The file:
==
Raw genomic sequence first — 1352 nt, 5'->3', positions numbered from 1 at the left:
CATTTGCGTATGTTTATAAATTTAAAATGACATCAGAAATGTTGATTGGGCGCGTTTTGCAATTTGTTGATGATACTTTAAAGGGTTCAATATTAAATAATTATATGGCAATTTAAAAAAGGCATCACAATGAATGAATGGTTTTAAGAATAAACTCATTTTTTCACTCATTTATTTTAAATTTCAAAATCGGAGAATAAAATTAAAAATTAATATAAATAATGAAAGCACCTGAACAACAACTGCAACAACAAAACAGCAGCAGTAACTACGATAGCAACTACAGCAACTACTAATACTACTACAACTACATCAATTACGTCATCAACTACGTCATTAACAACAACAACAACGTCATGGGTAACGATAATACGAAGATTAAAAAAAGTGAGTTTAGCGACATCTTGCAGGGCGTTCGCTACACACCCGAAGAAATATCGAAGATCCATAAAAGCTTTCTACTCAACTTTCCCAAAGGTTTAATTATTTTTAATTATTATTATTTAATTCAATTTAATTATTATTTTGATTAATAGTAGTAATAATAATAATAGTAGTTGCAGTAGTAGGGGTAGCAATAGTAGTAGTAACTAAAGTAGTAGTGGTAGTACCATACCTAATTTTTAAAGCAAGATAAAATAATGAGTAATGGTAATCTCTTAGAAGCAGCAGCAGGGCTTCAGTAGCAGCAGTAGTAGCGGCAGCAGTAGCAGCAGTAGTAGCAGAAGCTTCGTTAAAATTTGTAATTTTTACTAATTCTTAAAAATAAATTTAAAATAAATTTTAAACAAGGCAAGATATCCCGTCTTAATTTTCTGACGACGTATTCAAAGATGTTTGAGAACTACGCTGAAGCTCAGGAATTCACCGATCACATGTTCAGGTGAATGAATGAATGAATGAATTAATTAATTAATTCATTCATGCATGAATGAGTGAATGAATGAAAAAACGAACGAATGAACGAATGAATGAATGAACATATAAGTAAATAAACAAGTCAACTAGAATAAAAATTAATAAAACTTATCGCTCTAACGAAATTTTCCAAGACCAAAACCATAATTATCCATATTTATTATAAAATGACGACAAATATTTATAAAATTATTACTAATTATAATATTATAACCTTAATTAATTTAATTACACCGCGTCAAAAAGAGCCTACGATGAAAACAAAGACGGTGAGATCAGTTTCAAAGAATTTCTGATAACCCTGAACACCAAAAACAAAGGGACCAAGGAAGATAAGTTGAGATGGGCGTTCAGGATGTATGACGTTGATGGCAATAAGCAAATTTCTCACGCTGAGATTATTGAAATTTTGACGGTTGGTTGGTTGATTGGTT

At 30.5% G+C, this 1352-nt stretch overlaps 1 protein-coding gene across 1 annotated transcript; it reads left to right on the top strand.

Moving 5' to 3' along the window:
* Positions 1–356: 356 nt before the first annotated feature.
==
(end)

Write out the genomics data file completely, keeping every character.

Raw genomic sequence first — 1352 nt, 5'->3', positions numbered from 1 at the left:
CATTTGCGTATGTTTATAAATTTAAAATGACATCAGAAATGTTGATTGGGCGCGTTTTGCAATTTGTTGATGATACTTTAAAGGGTTCAATATTAAATAATTATATGGCAATTTAAAAAAGGCATCACAATGAATGAATGGTTTTAAGAATAAACTCATTTTTTCACTCATTTATTTTAAATTTCAAAATCGGAGAATAAAATTAAAAATTAATATAAATAATGAAAGCACCTGAACAACAACTGCAACAACAAAACAGCAGCAGTAACTACGATAGCAACTACAGCAACTACTAATACTACTACAACTACATCAATTACGTCATCAACTACGTCATTAACAACAACAACAACGTCATGGGTAACGATAATACGAAGATTAAAAAAAGTGAGTTTAGCGACATCTTGCAGGGCGTTCGCTACACACCCGAAGAAATATCGAAGATCCATAAAAGCTTTCTACTCAACTTTCCCAAAGGTTTAATTATTTTTAATTATTATTATTTAATTCAATTTAATTATTATTTTGATTAATAGTAGTAATAATAATAATAGTAGTTGCAGTAGTAGGGGTAGCAATAGTAGTAGTAACTAAAGTAGTAGTGGTAGTACCATACCTAATTTTTAAAGCAAGATAAAATAATGAGTAATGGTAATCTCTTAGAAGCAGCAGCAGGGCTTCAGTAGCAGCAGTAGTAGCGGCAGCAGTAGCAGCAGTAGTAGCAGAAGCTTCGTTAAAATTTGTAATTTTTACTAATTCTTAAAAATAAATTTAAAATAAATTTTAAACAAGGCAAGATATCCCGTCTTAATTTTCTGACGACGTATTCAAAGATGTTTGAGAACTACGCTGAAGCTCAGGAATTCACCGATCACATGTTCAGGTGAATGAATGAATGAATGAATTAATTAATTAATTCATTCATGCATGAATGAGTGAATGAATGAAAAAACGAACGAATGAACGAATGAATGAATGAACATATAAGTAAATAAACAAGTCAACTAGAATAAAAATTAATAAAACTTATCGCTCTAACGAAATTTTCCAAGACCAAAACCATAATTATCCATATTTATTATAAAATGACGACAAATATTTATAAAATTATTACTAATTATAATATTATAACCTTAATTAATTTAATTACACCGCGTCAAAAAGAGCCTACGATGAAAACAAAGACGGTGAGATCAGTTTCAAAGAATTTCTGATAACCCTGAACACCAAAAACAAAGGGACCAAGGAAGATAAGTTGAGATGGGCGTTCAGGATGTATGACGTTGATGGCAATAAGCAAATTTCTCACGCTGAGATTATTGAAATTTTGACGGTTGGTTGGTTGATTGGTT

At 30.5% G+C, this 1352-nt stretch overlaps 1 protein-coding gene across 1 annotated transcript; it reads left to right on the top strand.

Moving 5' to 3' along the window:
* Positions 1–356: 356 nt before the first annotated feature.